These historiae were by no means merely improvised. As early as 1598, Claudio Acquaviva (in office 1581–1615) had written to provincials outlining his intent to see the composition of a general history of the Society, and in the opinion of Claudio Ferlan, it was here that the historia domus and the historia collegii were born. Carlo Storani, the provincial of the Roman province, provided the Ragusan Jesuit Šimun Pavao (Simone Paolo) Capitozzi (1670–1753) a scheme for composing these documents in 1732. The entry for 1704 of the historia of the Jesuit collegium in Cluj, Transylvania, took careful note of conversions made, recording the conversion of “Singara una 35 annis” (One Roma woman, thirty-five years old). This year was marked by the rebellion of Francis II Rákóczi and the relief of the siege of the town. Three years later, the historia records the number of times Communion was distributed: 6,590. Other details of community life come to light in these documents: a church service held in 1709 to beseech God to deliver Cluj from the plague featured trumpets and tympani. The inclusion of obituaries and the entry of marginalia in a later hand show that the Cluj historia was consulted and served as a way of preserving the memoria of the community. Relations between Jesuit institutions and thus between major urban centers were also reported in historiae collegii. The advancement of theology students from Buda to Trnava or Vienna from 1743 to 1747 is recorded in the Historia Collegii Budensis of these years.
A historia collegii or domus might record musical and dramatic performances, as in Brno in the middle of the seventeenth century, where a sepulcrum included instrumental music and tableaux vivants. We catch a glimpse of the emotional qualities of the devotional life of a community in this account (translated here from the Latin) of the celebration held in the Jesuit church in Cambrai following the canonization of Ignatius of Loyola and Francis Xavier in 1622:
Never had our church appeared with more august brilliance: two kinds of chapels were erected on each side of the main altar, and each one had a throne of saints [of] such height that it loomed over the first floor of the church. Candles shone on every conceivable part of a structure filled with tiers of seating; above, there were three triumphal arches and ingenious shadows filling the souls of those who were praying with a holy horror [sacer horror] and a religious feeling.
The anonymous writer of the historia domus in which this description appeared is conveying pride of accomplishment, as well as the interplay of light and subjective experience in the cultivation of an emotionally saturated encounter with the sacred—and even the supernatural. Unlike the laconic entries in many diaria, this passage was probably intended to be read by others (perhaps aloud), even if it was not to be published: here, the drive toward edification that pervaded so much of the writings of the old Society is evident. Historiae domus are also valuable sources for details of the sodalities that Jesuits promoted, such as one in early eighteenth-century Genoa consisting of “fattorini” or deliverymen.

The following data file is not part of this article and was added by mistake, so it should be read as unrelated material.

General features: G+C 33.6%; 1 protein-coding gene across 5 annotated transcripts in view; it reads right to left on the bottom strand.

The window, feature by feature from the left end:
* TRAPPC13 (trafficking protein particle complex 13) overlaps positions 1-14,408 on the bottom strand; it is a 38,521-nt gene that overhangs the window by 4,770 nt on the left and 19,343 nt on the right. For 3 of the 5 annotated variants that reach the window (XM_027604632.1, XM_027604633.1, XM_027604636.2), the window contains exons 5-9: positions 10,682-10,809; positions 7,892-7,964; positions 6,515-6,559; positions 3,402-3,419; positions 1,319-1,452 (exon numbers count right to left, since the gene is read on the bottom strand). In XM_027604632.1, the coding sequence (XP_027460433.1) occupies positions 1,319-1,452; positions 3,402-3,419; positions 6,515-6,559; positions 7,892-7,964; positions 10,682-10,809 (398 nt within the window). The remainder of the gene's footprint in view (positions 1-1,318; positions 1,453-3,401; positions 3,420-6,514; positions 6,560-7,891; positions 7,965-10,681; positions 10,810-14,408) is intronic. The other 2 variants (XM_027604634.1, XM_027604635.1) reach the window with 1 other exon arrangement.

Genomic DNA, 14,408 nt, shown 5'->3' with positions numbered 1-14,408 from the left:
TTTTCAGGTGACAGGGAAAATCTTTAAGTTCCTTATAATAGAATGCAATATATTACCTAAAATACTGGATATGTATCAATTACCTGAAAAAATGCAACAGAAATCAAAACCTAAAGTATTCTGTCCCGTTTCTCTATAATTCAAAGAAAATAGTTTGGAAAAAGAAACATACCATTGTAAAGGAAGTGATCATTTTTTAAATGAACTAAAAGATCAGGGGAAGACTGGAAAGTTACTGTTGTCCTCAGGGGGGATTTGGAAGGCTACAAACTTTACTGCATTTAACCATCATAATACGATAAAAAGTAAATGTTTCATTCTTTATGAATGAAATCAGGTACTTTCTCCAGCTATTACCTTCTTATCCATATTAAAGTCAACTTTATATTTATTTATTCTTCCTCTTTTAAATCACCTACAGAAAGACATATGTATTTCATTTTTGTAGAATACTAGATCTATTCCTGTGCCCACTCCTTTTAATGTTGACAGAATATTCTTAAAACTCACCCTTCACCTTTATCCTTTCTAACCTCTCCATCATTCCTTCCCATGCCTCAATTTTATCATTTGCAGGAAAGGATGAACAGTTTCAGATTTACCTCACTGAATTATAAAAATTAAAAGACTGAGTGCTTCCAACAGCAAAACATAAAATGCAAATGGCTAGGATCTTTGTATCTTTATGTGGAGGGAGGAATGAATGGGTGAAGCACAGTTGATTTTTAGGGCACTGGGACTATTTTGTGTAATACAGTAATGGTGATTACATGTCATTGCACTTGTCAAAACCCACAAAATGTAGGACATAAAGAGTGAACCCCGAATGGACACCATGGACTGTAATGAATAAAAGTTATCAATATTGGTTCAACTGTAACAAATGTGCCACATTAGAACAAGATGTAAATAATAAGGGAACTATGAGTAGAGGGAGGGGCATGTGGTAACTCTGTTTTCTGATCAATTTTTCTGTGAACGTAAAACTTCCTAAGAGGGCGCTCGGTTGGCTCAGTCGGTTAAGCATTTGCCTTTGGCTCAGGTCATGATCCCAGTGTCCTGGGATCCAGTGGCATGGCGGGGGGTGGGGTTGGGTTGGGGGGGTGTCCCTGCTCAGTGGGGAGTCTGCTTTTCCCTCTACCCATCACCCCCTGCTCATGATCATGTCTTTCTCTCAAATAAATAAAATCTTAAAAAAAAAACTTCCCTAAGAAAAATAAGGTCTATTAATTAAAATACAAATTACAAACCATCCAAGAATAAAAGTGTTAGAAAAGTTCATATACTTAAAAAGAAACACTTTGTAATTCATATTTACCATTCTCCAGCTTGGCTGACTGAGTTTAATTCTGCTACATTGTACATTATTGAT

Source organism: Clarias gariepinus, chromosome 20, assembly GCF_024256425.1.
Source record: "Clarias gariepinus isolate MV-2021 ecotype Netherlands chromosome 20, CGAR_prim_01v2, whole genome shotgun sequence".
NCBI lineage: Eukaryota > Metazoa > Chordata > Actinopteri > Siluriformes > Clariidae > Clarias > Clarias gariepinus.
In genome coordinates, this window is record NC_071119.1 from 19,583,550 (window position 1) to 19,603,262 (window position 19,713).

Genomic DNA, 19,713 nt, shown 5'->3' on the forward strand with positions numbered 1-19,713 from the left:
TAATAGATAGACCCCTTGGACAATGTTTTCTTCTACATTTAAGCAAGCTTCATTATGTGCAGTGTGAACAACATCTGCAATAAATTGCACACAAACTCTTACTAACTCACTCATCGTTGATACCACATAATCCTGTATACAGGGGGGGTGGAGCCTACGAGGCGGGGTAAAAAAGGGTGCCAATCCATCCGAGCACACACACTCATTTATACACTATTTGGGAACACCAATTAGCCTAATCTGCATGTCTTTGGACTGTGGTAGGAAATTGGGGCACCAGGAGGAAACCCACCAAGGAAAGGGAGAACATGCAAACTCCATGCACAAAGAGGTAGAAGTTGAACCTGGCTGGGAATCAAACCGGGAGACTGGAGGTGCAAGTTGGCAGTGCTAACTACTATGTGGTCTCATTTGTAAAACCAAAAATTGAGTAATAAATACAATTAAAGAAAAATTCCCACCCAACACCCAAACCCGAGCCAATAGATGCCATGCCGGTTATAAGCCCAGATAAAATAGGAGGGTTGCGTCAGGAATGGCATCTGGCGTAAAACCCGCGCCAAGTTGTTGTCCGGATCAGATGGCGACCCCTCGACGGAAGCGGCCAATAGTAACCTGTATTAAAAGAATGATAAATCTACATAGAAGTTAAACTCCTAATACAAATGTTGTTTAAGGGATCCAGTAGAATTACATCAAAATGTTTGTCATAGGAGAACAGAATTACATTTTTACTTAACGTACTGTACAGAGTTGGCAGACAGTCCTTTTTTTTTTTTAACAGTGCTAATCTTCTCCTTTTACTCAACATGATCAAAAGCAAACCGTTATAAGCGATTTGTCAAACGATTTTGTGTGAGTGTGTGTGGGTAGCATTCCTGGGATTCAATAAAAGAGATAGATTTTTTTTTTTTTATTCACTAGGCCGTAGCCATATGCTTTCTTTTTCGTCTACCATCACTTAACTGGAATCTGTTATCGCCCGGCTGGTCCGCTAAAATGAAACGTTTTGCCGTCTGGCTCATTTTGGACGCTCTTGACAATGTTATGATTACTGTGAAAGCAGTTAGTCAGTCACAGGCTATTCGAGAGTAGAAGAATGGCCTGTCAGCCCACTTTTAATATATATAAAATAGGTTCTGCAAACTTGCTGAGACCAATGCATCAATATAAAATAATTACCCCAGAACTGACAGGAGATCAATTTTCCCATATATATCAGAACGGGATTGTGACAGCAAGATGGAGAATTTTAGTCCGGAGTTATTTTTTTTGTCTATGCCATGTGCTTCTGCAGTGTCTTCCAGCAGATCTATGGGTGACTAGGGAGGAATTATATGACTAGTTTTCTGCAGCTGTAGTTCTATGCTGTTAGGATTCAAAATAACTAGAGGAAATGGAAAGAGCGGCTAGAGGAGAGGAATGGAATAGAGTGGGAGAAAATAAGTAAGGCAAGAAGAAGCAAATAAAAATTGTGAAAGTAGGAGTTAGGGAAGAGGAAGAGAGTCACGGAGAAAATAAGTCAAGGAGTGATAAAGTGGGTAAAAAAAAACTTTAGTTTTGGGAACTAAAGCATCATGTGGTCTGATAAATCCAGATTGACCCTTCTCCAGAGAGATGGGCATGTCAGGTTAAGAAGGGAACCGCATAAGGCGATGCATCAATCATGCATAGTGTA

Diaria might also recount celebrations, and sometimes note who was invited but did not come. We also catch glimpses of creative activity from the lists of members of a community. In 1663, the Jesuit collegium at Hradec Králové included temporal coadjutor Christophorus Reichel (or Reiffel), who was described as a pictor (i.e., an artist or painter). Diaria can shed further light on the activities of these coadjutors, often overlooked in other documents: for example, in 1739, an operarius (laborer?) named Gress traveled with Father Andreas Spangár (1678–1744) from Rožňava (Rozsnyó, Rosenau, Rojna [Turkish], Rosnavia) to a chapel near a spring named for Mary Magdalene.
A historia domus might be copied, with these copies distributed, although we do not know how common this practice was; the Historia domus Antverpiensis (History of the professed house in Antwerp) 1562–1618 survives in three versions, one of which is now in Rome. Such records are frequently the only surviving documentation of Jesuit dramas.  The specific, year-by-year assignments of Jesuits are likewise sometimes documented more clearly than in other records. The curious and even inaccurate could find their way into these documents: in the historia domus for the community in Prešov (Eperjes, Preshau) for the years 1651–89, we read of the conversion (from Islam?) of a “faemina turcica poppae budensis uxor” (Turkish woman, the wife of an Orthodox priest). Perhaps she was a wife of an imam? Or the Muslim-born wife of an Orthodox priest? Events of particular significance could interrupt the usual organization of the document. The following entry in the historia domus professae of Vienna reported a major earthquake:
Eiusdem 15. Septembris  circa horam 5 vespertinam incaepit esse terrae motus mediocris, maior hora 6. et maximus post mediam noctem. Concussa sunt templa, turres, domus, quarum una penitus corruit et oppressit undecim homines et sumitas turris nostrae decidit. In mane hora 7. iterum fuit terrae motus [On the fifteenth of the same September  around five in the evening, a moderate earthquake began; a bigger one followed at the sixth hour and the greatest took place after midnight. The church, the towers, and the houses were all hit, one of which was almost completely destroyed, and twelve people were crushed. The top of our tower fell down. The next morning at the seventh hour there was another earthquake].
A different sort of earthquake took place in Sárospatak during the ascendency of the Rákóczi uprising in 1704. A Reformed school was re-establishing its library and demanded that the Jesuits return books that they had confiscated, along with a bell. The writer of the Historia domestica residentiae observed that “quae Campanae redditio non tam difficilis accidit, quam librorum” (handing over the bell was not as hard as handing over the books). Less traumatically, the laying of the cornerstone of the Royal Palace in Buda in 1749 was described in the historia collegii in that city.